Data for this study were extracted from a subset of the participants with diabetes whose glycosylated hemoglobin (HbA1c) concentration exceeded 6.5%. Participants were enrolled in the Baltimore Cardiovascular Partnership study, which tests the effect of patient education on diabetes control. The period of enrollment spanned from April 1, 2005, to August 31, 2006.
For this substudy, we selected all those subjects (n = 463) who completed the Diabetes Knowledge Test (DKT) and the Self-Care Activity Assessment; who provided a self-report of their so-ciodemographics; who were living in the community; and whose medical charts were reviewed.
We used the Knowledge Test. The test score was calculated as the sum of correct answers on 14 multiple-choice test questions that assessed diabetes-related knowledge.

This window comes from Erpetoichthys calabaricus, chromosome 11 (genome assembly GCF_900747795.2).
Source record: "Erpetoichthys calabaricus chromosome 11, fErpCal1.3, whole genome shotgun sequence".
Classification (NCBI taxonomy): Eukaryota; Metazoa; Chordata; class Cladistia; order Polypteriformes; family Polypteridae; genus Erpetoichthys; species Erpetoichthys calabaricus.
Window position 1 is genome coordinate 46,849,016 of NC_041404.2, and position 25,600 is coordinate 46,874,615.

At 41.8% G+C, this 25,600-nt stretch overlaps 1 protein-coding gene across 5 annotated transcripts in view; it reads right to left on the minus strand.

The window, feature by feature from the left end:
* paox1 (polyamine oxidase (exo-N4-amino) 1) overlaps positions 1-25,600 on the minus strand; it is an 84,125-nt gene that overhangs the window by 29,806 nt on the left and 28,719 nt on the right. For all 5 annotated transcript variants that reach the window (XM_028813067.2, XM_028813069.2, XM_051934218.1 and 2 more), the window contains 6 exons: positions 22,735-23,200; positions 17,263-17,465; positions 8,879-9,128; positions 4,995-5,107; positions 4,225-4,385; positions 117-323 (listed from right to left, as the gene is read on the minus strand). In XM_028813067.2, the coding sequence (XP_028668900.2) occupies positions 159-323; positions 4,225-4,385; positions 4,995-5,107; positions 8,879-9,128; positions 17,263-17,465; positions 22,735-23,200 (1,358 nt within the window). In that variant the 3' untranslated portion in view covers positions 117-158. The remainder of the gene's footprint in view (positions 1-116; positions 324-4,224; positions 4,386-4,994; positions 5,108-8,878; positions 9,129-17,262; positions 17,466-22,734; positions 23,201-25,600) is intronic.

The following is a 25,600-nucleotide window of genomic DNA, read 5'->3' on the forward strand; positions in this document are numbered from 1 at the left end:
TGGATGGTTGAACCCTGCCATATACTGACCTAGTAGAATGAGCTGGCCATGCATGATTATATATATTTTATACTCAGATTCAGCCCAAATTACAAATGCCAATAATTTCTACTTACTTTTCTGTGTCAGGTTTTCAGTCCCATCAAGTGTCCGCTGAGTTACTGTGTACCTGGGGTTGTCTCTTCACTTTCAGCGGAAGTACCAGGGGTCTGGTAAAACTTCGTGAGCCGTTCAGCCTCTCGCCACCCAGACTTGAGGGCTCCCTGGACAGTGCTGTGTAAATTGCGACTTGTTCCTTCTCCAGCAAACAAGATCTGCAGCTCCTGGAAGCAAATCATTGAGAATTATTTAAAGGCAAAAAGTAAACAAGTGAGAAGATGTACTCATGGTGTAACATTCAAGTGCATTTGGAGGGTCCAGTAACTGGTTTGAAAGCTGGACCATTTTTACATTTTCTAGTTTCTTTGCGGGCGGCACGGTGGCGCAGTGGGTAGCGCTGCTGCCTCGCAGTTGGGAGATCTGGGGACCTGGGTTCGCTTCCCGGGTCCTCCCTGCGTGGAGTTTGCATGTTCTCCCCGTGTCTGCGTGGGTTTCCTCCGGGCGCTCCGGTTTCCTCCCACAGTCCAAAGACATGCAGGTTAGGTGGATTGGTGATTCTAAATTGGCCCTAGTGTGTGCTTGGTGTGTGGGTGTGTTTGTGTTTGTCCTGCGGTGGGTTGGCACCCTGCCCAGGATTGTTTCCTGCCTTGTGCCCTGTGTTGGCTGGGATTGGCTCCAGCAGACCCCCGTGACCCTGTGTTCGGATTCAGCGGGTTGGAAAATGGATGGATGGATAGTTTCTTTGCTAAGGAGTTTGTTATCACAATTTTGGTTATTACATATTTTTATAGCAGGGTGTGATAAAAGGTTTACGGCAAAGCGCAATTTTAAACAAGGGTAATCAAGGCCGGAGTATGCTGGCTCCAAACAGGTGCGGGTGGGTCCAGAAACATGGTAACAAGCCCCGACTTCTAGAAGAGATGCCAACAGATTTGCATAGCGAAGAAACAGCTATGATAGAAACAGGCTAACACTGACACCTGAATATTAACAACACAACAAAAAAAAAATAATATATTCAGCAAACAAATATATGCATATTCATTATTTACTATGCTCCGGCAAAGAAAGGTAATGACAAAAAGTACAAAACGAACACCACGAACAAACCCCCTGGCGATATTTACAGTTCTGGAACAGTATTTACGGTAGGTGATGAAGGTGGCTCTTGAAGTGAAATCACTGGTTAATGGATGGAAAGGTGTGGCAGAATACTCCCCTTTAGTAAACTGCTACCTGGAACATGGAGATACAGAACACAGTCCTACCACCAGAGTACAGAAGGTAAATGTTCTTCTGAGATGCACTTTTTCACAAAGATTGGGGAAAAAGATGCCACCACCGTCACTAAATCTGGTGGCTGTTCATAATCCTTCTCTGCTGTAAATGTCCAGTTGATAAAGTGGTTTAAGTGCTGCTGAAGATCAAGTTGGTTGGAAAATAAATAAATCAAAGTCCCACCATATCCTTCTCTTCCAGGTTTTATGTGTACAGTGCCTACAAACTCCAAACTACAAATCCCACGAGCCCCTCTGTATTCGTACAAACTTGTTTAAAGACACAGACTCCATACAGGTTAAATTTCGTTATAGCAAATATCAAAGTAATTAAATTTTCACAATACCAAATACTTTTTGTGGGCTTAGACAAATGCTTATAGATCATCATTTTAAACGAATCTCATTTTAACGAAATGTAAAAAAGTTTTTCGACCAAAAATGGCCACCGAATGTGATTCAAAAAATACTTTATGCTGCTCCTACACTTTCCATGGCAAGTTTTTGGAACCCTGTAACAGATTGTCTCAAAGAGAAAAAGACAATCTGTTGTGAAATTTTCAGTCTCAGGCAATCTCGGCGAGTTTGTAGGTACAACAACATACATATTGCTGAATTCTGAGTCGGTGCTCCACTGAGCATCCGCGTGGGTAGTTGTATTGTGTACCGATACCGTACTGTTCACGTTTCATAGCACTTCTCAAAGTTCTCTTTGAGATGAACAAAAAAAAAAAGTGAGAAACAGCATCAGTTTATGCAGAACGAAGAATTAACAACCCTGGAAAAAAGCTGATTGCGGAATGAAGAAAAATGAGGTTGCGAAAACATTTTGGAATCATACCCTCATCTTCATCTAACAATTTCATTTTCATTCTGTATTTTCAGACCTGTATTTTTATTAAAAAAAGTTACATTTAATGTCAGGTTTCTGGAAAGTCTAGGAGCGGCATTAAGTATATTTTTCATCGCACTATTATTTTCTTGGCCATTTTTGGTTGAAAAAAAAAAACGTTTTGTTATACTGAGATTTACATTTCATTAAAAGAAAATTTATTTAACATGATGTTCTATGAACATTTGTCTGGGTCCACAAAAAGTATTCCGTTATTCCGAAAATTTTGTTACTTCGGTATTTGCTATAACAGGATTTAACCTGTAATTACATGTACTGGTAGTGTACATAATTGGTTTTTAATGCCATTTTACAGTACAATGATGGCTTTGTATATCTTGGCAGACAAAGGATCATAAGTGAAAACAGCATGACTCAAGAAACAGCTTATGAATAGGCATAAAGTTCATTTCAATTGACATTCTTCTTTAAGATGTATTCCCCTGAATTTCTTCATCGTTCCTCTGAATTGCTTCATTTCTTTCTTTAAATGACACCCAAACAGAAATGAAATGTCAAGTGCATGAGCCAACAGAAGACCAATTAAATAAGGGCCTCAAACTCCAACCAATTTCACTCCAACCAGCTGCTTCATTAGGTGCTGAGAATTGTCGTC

To assess the subjects’ awareness of the importance of foot care, we posed this question: “On how many of the last seven days did you check your feet?”
The test contains 23 items. The first 14 items are appropriate for people who do not use insulin. All 23 questions can be administered to people who do use insulin. The 23-item test takes approximately 15 minutes to complete. The test comprises multiple-choice questions pertaining to diabetic health such as diet, exercise, diabetes-related medical conditions, and insulin.
Besides questions about diabetes, patients are also asked questions about self-care in relation to their behavior in the previous seven days at the time of enrollment on the topics of diet, exercise, blood sugar testing, foot care, and cigarette smoking.
A Microsoft Office Access database was created to facilitate data management, and trained personnel (our colleagues N. Onwudiwe and N. Samant) entered the information into the database. Forms within the database included information that we had collected about patients’ demographics and their responses to the Diabetes Knowledge Test. Bivariate and multivariate analyses were performed to assess the predictors of the study measures. Multiple regression models were used to perform multivariate analysis. SAS version 8.2 (Cary, NC) was used to analyze all data. kamagra uk